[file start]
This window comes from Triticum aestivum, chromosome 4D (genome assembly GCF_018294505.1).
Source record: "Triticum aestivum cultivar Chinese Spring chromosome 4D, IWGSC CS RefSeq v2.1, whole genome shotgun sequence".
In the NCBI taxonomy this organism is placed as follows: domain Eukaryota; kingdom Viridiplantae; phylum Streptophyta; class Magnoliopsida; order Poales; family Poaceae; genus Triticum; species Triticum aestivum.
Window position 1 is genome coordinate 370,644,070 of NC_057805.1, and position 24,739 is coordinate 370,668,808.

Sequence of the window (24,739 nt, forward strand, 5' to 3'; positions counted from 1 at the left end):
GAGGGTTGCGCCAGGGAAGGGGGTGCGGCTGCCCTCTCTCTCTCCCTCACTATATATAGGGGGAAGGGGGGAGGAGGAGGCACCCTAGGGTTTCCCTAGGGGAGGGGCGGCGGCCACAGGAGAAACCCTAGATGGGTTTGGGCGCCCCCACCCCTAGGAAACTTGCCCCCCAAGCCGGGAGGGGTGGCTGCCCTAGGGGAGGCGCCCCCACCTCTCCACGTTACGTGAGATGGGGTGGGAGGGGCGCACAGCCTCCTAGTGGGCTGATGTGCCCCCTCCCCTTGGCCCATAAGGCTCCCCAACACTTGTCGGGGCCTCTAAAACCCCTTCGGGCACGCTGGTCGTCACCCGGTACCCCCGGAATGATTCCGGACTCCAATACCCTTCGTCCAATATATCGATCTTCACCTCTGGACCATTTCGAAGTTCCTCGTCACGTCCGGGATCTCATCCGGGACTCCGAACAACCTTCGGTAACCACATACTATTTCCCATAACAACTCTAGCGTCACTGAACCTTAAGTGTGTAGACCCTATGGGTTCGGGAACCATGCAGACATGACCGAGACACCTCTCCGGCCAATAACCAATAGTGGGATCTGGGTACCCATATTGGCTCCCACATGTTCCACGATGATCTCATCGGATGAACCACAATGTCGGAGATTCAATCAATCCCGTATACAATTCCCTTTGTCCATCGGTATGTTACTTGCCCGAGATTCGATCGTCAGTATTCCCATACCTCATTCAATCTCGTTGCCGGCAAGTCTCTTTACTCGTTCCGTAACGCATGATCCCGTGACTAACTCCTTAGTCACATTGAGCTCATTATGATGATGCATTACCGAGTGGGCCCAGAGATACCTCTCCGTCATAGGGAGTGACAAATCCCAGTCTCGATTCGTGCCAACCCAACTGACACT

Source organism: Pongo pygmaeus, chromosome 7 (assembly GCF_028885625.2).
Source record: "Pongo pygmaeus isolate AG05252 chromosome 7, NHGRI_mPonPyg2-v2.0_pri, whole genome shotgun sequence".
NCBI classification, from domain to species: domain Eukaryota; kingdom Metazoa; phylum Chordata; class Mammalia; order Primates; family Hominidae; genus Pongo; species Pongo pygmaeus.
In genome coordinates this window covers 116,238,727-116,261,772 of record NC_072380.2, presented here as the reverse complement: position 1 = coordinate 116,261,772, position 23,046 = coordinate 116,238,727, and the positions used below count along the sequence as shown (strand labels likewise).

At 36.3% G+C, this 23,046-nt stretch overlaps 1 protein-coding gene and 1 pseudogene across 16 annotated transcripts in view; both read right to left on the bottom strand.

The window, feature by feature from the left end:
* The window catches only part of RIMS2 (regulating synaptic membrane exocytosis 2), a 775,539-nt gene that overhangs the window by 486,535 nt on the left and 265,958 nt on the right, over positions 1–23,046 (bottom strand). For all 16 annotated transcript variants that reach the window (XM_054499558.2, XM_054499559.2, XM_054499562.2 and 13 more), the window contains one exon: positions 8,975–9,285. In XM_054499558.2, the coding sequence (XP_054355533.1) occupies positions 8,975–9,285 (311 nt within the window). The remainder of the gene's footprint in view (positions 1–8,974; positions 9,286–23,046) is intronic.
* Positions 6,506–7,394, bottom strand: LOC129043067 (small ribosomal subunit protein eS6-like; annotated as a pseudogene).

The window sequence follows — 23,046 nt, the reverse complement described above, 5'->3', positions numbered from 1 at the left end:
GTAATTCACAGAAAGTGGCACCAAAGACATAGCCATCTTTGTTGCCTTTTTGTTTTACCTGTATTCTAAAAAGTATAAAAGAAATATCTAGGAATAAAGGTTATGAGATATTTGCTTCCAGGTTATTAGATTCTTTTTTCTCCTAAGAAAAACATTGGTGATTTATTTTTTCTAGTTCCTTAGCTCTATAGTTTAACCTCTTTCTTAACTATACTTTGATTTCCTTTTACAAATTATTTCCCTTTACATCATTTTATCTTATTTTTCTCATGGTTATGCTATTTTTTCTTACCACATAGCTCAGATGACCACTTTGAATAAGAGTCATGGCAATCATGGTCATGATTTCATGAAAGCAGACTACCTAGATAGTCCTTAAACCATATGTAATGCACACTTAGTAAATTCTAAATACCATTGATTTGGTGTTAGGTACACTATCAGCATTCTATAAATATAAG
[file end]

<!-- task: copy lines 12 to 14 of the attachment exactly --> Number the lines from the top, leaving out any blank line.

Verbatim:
The window, feature by feature from the left end:
* The window catches only part of RIMS2 (regulating synaptic membrane exocytosis 2), a 775,539-nt gene that overhangs the window by 486,535 nt on the left and 265,958 nt on the right, over positions 1–23,046 (bottom strand). For all 16 annotated transcript variants that reach the window (XM_054499558.2, XM_054499559.2, XM_054499562.2 and 13 more), the window contains one exon: positions 8,975–9,285. In XM_054499558.2, the coding sequence (XP_054355533.1) occupies positions 8,975–9,285 (311 nt within the window). The remainder of the gene's footprint in view (positions 1–8,974; positions 9,286–23,046) is intronic.
* Positions 6,506–7,394, bottom strand: LOC129043067 (small ribosomal subunit protein eS6-like; annotated as a pseudogene).